Chris Trumbauer, an adviser to Pittman, said because the county’s latest emergency order takes some authority from the governor’s past executive orders, the county’s order will be void Friday and county officials are discussing whether they need to replace it with a different local order to address the change.
Pittman said he will check with county lawyers and the county health officer, Dr. Nilesh Kalyanaraman, before taking any action.
Baltimore County officials are “currently evaluating all the announcements made today and will identify next steps after consulting with our public health team,” said Sean Naron, a spokesman for Democratic County Executive Johnny Olszewski.
Baltimore Mayor Brandon Scott, a Democrat, said in a statement that he’ll work with city attorneys and the city health department to “determine the best path forward.” Scott said reopening plans in Baltimore would continue to be shaped by “the direction of health care professionals and local data.”
Howard County Executive Calvin Ball, a Democrat, said his staff, too, was working to interpret the order.
“We are currently reviewing the revised executive order to understand its full implications,” Ball said. “We will continue to evaluate our metrics and we remain committed to making data-informed and people- driven decisions to keep Howard County residents safe.”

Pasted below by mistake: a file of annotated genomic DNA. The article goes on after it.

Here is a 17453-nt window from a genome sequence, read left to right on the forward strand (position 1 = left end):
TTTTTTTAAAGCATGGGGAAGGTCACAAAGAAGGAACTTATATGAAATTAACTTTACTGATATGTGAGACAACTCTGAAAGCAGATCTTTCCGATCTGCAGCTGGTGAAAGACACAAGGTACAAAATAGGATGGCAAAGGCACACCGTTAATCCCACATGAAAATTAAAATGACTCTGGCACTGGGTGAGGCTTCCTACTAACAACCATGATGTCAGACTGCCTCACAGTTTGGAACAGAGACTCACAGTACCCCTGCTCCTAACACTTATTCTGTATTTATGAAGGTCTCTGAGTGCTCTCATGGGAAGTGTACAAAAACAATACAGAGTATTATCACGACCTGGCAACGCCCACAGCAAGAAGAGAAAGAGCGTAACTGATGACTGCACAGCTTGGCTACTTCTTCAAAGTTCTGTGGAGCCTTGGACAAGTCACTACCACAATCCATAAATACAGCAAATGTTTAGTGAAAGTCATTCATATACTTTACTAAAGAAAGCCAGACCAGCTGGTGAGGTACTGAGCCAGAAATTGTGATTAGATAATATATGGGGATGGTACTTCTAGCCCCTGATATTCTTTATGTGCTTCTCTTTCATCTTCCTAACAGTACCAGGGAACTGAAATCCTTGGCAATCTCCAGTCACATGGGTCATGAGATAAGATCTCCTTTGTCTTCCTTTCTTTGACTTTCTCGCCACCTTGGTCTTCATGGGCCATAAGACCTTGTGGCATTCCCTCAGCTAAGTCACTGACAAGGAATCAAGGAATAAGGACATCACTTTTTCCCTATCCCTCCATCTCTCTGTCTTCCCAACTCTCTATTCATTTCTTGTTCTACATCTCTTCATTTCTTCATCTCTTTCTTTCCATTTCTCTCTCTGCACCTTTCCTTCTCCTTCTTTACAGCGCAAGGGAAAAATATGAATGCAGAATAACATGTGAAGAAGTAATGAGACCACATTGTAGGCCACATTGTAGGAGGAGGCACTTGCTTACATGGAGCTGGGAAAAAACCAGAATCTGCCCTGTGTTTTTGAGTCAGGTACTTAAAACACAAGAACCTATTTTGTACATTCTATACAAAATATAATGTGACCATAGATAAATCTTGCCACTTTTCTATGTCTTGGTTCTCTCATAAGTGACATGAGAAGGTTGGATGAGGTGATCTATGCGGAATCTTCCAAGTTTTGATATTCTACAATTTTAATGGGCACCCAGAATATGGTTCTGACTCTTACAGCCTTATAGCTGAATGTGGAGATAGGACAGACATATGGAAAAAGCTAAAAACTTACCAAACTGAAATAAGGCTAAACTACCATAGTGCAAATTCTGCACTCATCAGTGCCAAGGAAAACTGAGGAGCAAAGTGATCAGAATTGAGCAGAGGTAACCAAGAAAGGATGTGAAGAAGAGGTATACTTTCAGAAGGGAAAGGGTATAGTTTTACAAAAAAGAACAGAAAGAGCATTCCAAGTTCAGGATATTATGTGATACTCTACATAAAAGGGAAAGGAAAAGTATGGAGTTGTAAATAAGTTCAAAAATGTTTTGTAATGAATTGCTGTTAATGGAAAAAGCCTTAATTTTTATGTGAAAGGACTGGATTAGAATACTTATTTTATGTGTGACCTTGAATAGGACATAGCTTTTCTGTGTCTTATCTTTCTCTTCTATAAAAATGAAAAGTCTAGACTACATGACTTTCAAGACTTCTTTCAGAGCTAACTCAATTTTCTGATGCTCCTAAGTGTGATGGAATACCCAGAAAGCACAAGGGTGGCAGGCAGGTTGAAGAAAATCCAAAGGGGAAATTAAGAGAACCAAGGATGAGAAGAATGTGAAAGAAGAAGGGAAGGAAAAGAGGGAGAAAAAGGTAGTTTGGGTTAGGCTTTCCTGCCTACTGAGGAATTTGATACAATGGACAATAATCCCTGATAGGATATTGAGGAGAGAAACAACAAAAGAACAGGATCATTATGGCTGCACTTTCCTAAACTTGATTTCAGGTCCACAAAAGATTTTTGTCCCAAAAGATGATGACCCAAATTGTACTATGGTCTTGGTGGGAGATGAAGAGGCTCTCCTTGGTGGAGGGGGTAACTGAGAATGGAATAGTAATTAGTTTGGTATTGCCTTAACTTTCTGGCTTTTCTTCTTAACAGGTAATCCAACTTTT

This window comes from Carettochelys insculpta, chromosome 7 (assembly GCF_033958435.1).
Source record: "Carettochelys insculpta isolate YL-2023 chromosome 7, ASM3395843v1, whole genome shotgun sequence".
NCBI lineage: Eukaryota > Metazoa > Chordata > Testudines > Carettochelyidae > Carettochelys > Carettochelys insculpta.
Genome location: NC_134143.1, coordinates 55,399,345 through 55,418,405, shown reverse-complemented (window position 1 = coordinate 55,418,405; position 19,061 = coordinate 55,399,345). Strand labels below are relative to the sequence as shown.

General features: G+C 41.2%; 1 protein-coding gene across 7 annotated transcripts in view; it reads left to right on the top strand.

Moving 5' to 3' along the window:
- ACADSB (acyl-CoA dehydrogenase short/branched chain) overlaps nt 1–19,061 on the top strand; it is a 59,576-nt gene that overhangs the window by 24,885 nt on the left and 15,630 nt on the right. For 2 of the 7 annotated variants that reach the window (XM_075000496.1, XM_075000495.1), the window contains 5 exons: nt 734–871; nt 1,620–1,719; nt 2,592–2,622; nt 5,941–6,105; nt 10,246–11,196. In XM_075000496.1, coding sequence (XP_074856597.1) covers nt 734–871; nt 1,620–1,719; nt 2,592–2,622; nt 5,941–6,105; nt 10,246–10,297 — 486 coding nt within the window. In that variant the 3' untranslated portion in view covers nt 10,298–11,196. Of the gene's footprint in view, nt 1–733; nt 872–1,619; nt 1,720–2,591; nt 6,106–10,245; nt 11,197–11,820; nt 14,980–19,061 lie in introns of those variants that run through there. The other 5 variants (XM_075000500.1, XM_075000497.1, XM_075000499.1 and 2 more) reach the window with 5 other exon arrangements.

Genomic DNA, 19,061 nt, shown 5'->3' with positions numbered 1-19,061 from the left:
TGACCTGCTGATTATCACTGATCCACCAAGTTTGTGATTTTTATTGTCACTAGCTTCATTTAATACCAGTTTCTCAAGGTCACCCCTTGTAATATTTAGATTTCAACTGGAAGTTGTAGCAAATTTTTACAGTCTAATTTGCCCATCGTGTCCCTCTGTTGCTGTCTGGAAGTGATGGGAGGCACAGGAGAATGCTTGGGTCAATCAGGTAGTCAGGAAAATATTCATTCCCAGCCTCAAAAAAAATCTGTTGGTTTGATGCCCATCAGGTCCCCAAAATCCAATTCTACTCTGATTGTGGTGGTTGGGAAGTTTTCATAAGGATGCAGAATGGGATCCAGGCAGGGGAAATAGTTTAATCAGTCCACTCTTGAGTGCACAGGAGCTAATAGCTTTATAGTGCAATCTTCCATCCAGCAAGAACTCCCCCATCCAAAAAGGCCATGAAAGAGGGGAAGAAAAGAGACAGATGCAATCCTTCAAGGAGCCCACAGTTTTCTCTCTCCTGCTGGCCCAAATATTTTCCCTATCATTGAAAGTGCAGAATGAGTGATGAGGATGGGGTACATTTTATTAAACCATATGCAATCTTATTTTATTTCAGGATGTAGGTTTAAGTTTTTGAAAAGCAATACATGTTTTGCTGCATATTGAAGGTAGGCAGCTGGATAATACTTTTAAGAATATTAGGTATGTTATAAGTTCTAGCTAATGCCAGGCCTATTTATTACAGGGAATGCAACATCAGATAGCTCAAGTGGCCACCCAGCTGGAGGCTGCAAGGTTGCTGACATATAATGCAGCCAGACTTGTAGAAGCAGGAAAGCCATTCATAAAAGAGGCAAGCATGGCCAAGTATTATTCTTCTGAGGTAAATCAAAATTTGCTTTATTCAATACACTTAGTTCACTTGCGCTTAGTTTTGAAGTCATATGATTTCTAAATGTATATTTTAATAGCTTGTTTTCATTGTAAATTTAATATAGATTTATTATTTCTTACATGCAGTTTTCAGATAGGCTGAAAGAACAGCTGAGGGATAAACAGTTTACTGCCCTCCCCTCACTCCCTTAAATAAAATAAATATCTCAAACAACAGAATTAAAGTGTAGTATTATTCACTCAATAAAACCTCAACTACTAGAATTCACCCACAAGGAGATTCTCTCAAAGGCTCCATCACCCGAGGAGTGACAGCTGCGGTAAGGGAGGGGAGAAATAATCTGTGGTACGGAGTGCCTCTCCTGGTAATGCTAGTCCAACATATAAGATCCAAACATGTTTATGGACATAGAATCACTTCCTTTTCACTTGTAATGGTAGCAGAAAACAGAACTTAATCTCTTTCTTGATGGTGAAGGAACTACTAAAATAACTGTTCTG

Officials in Carroll and Harford counties said they planned to ease restrictions to the same degree as the state.
Barring stricter restrictions locally, Hogan’s order also will lift capacity restrictions on stores, houses of worship, casinos, gyms and other indoor recreational facilities. State rules also will allow venues such as theaters, concert halls, wedding venues, racetracks and stadiums to operate at half-capacity, both indoors and out.
That could open the door for fans to fill at least some of the seats at Camden Yards for the Baltimore Orioles’ April 8 home opener or filter into Pimlico Race Course in Baltimore for the Preakness Stakes, which has not yet been scheduled but is typically run the third Saturday in May.
But the questions about whether local officials would — or even could — continue setting stricter guidelines meant the implications of Hogan’s move remained unclear.
“The time is right” to lift restrictions, said Hogan, adding that his administration has balanced keeping residents healthy and building back the economy. “Our health metrics are great and it’s time to get our economy going.”
However, Hogan cautioned, “the virus is still with us” and said he wanted to stress “that outside is safer than inside” for activities.
Hogan’s announcement also took some public health experts by surprise.